After #MeToo: Sabrina Furminger on complicity, grief, and moving forward
This is a story about a #MeToo story.
My part in this particular #MeToo story begins in the second week of October 2017, which is not so long ago when I really think about it, but given everything that’s changed since then – both within the film and television industry, and within myself as one of its champions – it has all of the markings of another lifetime.
On October 11, I found myself compelled to write an article about sexual violence and harassment in the Vancouver film and television industry. It was the day after Ronan Farrow's initial Harvey Weinstein article – and six days before the #MeToo hashtag became a moment, and that moment spawned a movement.
In my years covering the film and television industry for the Westender (RIP), I’d occasionally hear off-the-record warnings from industry friends – about lecherous producers or actors to avoid at parties – but I’d never before considered writing about any of them. I see now that my reluctance was indicative of my own complicity in rape culture: as a woman, I’d come to accept certain realities that are, in retrospect, unacceptable, like how I just accept it as normal that I should never walk outside by myself after dark, or how the onus is on me to make sure my drink is never left unattended at a party.
And I think, in some ways, I’d considered the film and television industry to be safer than other sectors – which is absolutely preposterous in hindsight, obviously, but I suspect this is because as a columnist covering the industry, I always saw people on their very best behaviour.
On October 11, I posted the following to Facebook: “I'm writing an article about sexual harassment and sexual violence in the Vancouver film and television industry. I am looking for survivor stories. I won’t be naming productions or perpetrators, and if anonymity is important to you, I can and will protect it (ie. your words, but not your name, will appear in the article); it is important to tell the stories period. Please DM me. #beenrapedneverreported”
I’d expected that maybe one survivor would offer to speak on the record, and maybe one would agree to share their story anonymously. My plan was to then interview someone from UBCP/ACTRA who’d hopefully have tons of statistics for me, and also lay out how the union handles reports of sexual harassment and violence from its members.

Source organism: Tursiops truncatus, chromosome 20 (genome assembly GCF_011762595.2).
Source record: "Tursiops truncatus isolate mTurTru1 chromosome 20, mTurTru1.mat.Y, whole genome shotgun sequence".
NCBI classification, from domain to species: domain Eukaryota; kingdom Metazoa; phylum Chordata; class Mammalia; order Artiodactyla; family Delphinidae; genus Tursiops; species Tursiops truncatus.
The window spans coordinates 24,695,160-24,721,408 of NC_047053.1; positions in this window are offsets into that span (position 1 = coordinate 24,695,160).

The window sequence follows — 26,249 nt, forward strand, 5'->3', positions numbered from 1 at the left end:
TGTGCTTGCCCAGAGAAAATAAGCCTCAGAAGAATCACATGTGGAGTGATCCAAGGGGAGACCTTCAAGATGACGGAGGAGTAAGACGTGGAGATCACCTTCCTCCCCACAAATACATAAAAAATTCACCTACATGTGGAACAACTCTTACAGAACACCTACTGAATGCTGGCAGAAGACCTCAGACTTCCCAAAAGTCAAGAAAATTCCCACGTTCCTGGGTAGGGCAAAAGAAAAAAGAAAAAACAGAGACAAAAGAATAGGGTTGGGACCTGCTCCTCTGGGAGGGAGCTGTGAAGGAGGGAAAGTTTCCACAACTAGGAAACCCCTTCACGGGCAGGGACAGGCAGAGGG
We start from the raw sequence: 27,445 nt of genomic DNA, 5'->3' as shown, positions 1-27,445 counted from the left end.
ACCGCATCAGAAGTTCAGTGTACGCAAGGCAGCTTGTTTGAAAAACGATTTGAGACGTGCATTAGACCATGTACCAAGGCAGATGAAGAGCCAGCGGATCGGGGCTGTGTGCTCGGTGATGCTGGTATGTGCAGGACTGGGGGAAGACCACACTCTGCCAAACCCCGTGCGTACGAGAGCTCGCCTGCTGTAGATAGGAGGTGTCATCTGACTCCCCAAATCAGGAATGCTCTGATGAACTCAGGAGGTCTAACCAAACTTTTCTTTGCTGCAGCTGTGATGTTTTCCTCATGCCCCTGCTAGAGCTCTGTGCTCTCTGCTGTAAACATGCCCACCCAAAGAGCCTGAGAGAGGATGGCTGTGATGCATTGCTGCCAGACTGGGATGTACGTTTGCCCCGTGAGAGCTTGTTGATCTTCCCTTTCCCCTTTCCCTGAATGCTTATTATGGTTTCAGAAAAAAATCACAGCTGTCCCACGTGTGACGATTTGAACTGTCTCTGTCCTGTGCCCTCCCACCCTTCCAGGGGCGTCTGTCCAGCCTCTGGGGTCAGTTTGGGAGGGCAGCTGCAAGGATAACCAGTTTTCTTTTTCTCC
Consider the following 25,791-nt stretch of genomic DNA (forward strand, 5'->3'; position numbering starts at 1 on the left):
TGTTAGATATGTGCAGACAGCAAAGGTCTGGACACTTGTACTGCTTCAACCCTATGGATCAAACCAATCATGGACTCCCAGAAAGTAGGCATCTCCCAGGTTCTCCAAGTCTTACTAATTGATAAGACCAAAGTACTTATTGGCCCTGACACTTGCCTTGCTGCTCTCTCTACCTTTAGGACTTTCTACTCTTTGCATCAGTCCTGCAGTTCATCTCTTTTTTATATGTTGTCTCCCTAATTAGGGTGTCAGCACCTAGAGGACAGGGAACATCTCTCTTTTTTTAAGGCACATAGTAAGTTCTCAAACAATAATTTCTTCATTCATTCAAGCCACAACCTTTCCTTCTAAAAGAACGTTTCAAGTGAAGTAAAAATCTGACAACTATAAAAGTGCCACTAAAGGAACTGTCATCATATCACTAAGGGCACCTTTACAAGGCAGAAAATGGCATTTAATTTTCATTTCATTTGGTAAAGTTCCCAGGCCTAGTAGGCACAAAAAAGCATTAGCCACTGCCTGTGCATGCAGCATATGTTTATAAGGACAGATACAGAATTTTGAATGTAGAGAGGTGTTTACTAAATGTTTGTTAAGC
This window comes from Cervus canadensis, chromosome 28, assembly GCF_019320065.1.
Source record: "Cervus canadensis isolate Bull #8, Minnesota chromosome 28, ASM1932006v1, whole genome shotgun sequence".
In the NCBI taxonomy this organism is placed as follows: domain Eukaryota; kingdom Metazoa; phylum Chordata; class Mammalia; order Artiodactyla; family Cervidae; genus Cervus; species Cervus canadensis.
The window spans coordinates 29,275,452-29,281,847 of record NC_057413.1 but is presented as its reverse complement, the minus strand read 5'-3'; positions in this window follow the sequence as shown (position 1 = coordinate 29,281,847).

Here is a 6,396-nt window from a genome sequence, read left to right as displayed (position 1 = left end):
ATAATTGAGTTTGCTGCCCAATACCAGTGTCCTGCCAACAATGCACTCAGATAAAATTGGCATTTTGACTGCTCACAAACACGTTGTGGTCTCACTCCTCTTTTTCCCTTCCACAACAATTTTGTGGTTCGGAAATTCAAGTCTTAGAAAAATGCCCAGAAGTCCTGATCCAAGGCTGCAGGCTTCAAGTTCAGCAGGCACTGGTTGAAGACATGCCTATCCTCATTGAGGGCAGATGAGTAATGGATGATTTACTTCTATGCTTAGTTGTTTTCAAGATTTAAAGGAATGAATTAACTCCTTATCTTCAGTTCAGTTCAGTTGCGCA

In the end, five women shared their stories of sexual harassment and violence with me on the record. Every one of those women put their names to their stories: Chelah Horsdal, Jacquie Gould, Sarah Deakins, Enid-Raye Adams, and Lisa Ovies. I remain grateful and honoured that they trusted me with their stories.
And there were dozens more who shared their stories with me over Facebook messenger and email. They told me about rape, and groping, and harassment, and moments that continue to fill them with shame and sadness and rage.
They shared names with me: of perpetrators, of monsters that kept them up at night (quick but important aside: I’ve since learned that, had anyone named names on the record, Canada’s defamation laws would have prevented the newspaper from printing them; in Canada, the onus is on the media outlet to prove the allegations are right and not on the alleged perpetrator to prove that they're not, as is the case in the States. It’s a very different situation in Canada. Media outlets require irrefutable proof like recordings or a civil suit or criminal charges before they’re willing to print the name of a homegrown Weinstein or Spacey).
While they wanted to remain anonymous, they also wanted me to know what they had endured. I heard them, and carried their stories in my bones.
I conducted my interviews over two days, and managed to speak with Lori Stewart, health and safety performer advocate from UBCP/ACTRA, who told me “[how] widespread it is, and how widespread the reporting are, are two completely different things… Quite frankly, we very rarely hear about anything.”